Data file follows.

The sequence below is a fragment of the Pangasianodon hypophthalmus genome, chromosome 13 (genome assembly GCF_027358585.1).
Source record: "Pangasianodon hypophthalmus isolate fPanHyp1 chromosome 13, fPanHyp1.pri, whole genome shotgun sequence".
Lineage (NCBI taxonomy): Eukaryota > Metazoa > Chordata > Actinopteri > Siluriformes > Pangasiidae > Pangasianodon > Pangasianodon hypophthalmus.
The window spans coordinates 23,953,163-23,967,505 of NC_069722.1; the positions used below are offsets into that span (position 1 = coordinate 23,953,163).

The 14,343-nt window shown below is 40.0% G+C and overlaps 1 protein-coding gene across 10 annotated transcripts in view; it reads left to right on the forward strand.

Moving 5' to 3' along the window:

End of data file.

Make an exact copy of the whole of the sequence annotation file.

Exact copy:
The sequence below is a fragment of the Pangasianodon hypophthalmus genome, chromosome 13 (genome assembly GCF_027358585.1).
Source record: "Pangasianodon hypophthalmus isolate fPanHyp1 chromosome 13, fPanHyp1.pri, whole genome shotgun sequence".
Lineage (NCBI taxonomy): Eukaryota > Metazoa > Chordata > Actinopteri > Siluriformes > Pangasiidae > Pangasianodon > Pangasianodon hypophthalmus.
The window spans coordinates 23,953,163-23,967,505 of NC_069722.1; the positions used below are offsets into that span (position 1 = coordinate 23,953,163).

The 14,343-nt window shown below is 40.0% G+C and overlaps 1 protein-coding gene across 10 annotated transcripts in view; it reads left to right on the forward strand.

Moving 5' to 3' along the window: